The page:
words and photos by Elyn Aviva
He was a good-looking guy, even though he had blood on his hands and his jacket was spattered with red stains. His eyes were intense, his smile tight, his long fingers graceful as he sharpened his knife, the thin blade scraping rhythmically against the long steel rod.
The carnicería was packed with customers, patiently impatient, enjoying Julio’s ongoing spiel, willing to wait (for wait we would) while he cut each piece of meat to order. There were five butcher shops (not counting two supermarkets) in Sahagún, the small town in northern Spain where we were living, but this was the best. I had it on good authority.
“He’s an artist,” my late friend Paca had explained. “He can slice a piece of meat so thin you can see Barcelona through it.” No small task, given that Barcelona is 500 miles to the east.
Inside the entrance to the small shop was a red ticket machine. Take a number and you will know where you stand. Or so I thought at first. But I was quickly disabused. The flashing number on the bright-lit sign above Julio’s head never changed.
“Who’s last in line?” I asked, my limited Spanish having expanded to cover such necessities. A man leaning on a cane pointed to the elderly, burgundy-haired woman beside him; she nodded. I knew my place and sat down to wait. And wait. An hour would be fast, I realized, for it was just before the holidays, and everyone was stocking up to feed the hoards of friends and relatives returning home.
Homemade chorizo sausage, marinated pork loin, pork tongues, skinned rabbits, quarters of young and slightly older lamb, whole chickens, duck pâte, smoked pork chops, soup bones, bacon, tiny quails packed close together, pig ears, beef steaks, stew meat, chunks of beef to slice into fillets—and more—were tightly packed inside the glass-fronted case that separated Julio from his customers. Another case was crammed with rounds of cheeses and heaps of packaged pork products, its flat top covered with jars of leeks and asparagus and tuna, and bottles of local fruit conserves. On the wall behind, assorted Iberian hams hung from ropes tied around their shanks.
Time passed. Voices rose. Julio was in animated conversation with the elderly burgundy-haired señora. He waved his glistening knife for emphasis, then disappeared into the walk-in freezer and soon returned, hauling a haunch of beef. He dumped it on a wooden table worn down in the center from years of use.
Frowning intently, he carefully slipped his knife into the flesh, separating meat from bone. He tossed a hunk onto the scale, then slid it onto butcher’s wrap, folding and twisting the paper into a tidy package. It joined others in a plastic bag. With a flourish, he summed up the woman’s purchases on the scale, a machine that functioned both to weigh and keep a running tally.
“Who’s next?” He asked. People began to murmur and look around.
I raised my hand and stepped up to the glass display case. The crowd parted, but not much, since the ladies were curious what I would buy.
“What do you want today? Beef steak? Lamb?” He pointed at a slab of bones and meat. “This is delicious. Exquisite. Don’t miss it.”
I nodded, trusting that Julio wouldn’t steer me wrong. His knew his meat—and his customers. He really knew his meat. Once I had asked him if the lamb was organic. Offended, he replied, “It’s better than that—it’s natural!” and went on to explain that that particular lamb had grazed in the fields 30 miles to the north of our small town. He knew its owners, what it had been fed—I think he knew its pedigree, but I wasn’t interested. I want to eat it, not trace its family tree. The beef came from another nearby farm, where it had ranged in open pastures until Julio had chosen it to take to the slaughter house. He really knew his meat.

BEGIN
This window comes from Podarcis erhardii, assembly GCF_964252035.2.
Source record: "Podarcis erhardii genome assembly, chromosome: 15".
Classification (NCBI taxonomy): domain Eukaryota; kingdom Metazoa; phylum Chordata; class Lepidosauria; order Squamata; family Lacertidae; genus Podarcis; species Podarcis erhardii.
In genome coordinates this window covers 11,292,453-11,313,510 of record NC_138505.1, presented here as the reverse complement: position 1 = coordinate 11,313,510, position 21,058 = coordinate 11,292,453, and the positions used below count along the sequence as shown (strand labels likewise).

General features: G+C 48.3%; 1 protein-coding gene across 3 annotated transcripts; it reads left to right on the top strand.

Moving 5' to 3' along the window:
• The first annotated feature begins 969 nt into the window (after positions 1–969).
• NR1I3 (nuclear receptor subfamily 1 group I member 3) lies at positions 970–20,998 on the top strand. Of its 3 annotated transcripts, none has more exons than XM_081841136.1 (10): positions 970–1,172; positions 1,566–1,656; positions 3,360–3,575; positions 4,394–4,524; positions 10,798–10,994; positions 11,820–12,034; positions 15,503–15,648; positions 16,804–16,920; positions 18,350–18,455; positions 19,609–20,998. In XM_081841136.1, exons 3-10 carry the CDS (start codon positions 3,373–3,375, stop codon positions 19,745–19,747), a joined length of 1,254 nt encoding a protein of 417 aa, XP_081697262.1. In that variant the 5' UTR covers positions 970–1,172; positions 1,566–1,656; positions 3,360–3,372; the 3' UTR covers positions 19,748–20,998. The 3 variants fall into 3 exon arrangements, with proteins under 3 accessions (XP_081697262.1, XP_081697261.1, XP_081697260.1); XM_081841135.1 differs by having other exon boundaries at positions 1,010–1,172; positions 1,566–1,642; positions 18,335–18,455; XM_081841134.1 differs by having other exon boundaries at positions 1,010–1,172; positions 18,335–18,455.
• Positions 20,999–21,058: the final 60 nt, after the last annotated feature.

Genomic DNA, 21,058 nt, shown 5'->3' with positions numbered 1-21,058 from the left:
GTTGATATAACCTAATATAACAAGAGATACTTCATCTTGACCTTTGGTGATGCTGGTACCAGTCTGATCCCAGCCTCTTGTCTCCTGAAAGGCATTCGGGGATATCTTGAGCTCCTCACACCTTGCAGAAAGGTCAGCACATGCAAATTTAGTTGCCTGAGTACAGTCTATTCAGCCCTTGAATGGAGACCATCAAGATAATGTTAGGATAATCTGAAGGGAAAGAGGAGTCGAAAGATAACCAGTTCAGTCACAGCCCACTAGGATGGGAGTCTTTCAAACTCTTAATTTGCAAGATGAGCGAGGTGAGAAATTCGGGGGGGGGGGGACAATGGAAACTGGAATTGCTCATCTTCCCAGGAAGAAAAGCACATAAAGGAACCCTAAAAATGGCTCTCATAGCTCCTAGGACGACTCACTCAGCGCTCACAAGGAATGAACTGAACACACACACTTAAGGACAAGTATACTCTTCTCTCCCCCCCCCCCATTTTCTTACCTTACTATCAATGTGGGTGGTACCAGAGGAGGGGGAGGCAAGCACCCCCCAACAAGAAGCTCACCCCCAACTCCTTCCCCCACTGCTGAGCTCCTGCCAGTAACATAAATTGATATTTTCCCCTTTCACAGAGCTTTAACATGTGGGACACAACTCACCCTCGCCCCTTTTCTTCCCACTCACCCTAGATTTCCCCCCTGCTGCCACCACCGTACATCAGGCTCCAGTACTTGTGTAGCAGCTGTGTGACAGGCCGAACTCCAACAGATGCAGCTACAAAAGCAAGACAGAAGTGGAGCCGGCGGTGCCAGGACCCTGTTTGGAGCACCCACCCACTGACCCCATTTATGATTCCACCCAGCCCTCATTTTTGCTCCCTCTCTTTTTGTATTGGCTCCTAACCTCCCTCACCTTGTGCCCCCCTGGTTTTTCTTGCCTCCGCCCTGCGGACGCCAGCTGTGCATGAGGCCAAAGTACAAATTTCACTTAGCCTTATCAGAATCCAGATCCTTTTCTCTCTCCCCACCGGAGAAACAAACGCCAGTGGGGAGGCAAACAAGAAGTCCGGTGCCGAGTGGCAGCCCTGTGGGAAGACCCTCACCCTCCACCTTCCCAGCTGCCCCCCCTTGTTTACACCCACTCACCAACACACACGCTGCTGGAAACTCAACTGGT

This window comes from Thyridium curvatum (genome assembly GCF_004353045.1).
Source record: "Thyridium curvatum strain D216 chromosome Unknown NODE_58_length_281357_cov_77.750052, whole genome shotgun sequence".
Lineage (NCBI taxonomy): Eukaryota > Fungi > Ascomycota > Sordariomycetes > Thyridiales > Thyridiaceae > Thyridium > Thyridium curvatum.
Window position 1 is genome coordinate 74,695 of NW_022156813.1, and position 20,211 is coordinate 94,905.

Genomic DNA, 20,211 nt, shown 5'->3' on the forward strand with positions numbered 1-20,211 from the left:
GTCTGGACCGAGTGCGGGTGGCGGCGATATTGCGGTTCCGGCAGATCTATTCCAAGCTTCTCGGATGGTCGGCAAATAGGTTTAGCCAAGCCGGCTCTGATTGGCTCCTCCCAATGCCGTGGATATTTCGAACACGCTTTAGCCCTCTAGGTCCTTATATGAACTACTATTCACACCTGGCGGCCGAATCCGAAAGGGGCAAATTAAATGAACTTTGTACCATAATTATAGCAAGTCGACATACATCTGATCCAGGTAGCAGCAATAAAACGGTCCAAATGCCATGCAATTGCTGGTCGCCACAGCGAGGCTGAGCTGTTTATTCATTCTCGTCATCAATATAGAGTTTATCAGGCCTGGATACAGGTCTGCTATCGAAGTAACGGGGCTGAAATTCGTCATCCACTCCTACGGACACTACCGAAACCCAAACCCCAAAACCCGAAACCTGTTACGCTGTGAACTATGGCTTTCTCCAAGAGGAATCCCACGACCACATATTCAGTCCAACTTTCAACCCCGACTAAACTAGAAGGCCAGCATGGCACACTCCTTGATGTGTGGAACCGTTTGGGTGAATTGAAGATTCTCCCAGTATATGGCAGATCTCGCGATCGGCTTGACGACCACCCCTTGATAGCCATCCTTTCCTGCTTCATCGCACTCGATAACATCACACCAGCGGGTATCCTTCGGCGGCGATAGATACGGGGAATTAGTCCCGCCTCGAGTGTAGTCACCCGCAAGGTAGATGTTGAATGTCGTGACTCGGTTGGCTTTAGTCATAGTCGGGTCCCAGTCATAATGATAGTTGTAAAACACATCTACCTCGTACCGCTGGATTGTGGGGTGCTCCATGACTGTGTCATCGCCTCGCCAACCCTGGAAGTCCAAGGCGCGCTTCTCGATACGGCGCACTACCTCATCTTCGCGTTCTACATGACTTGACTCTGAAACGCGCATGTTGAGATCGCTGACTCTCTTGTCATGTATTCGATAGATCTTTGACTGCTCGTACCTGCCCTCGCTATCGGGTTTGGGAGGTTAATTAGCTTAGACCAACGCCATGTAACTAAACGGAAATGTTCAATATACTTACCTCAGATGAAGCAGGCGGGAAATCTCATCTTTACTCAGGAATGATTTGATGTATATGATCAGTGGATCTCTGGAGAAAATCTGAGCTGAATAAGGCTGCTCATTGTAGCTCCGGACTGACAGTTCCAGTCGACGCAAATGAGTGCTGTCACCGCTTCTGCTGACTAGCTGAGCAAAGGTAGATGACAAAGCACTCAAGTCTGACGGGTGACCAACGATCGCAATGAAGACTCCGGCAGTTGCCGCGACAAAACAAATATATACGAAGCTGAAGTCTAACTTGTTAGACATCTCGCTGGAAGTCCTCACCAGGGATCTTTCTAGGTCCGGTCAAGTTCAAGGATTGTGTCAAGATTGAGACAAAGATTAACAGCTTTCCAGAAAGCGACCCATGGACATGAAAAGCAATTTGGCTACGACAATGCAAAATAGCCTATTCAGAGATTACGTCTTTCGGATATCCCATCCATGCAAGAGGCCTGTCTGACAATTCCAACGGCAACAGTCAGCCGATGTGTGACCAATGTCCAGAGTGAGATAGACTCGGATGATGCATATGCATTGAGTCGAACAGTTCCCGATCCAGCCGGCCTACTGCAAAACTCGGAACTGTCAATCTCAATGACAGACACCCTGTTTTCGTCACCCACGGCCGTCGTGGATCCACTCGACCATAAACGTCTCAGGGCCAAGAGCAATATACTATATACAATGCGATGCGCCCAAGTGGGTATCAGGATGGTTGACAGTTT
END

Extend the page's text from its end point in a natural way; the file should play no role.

“Ground beef,” I requested.
“A pound or two.”
He nodded, looked thoughtful for a moment, then chose a chunk of beef. “Beef only or do you want to add some pork?”
“Whatever you think best.”
The woman next to me said, “It’s better with some pork. More flavor.”
“She’s right,” said Julio.
“You know what’s best,” I replied, watching him place the pieces in the grinder.
I pointed at a quarter of young lamb, complete with ribs and leg. He nodded in approval. “To roast?”
“I’d like to, but I don’t know how.”
His face lit up and he began to explain, relishing the details. A woman disagreed with his instructions, insisting that a little olive oil was necessary. An argument ensued and members of the crowd joined in. Julio grinned and cut a slab of pork fat to drape on top of the meat, then added a few handfuls of his homemade mix of parsley, salt, and garlic.
“You’ll see,” he said, bringing his bloody fingers to his lips as if to kiss them. “It will be the most delicious lamb you’ve ever tasted.”
I thought a moment, wondering if I needed anything else.
“Leave some for us!” another elderly, burgundy-haired woman said with a smile. (Burgundy is the dye color of choice for older women in this part of Spain.)
I smiled back, paid a miniscule amount for so much meat, gathered up my plastic bags, and started out the door. I heard a rhythmic sound and glanced back. Julio was sharpening his knife again.
Elyn Aviva is a writer, fiber artist, and transformational traveler. Currently living in Sahagún (León), Spain, she is fascinated by pilgrimage and sacred sites. Her PhD in anthropology was on the modern Camino de Santiago in Spain. Aviva is co-author of Powerful Places on the Caminos de Santiago, Powerful Places in Scotland, and other books on pilgrimage and journey. To learn more, go to www.pilgrimsprocess.com and www.fiberalchemy.com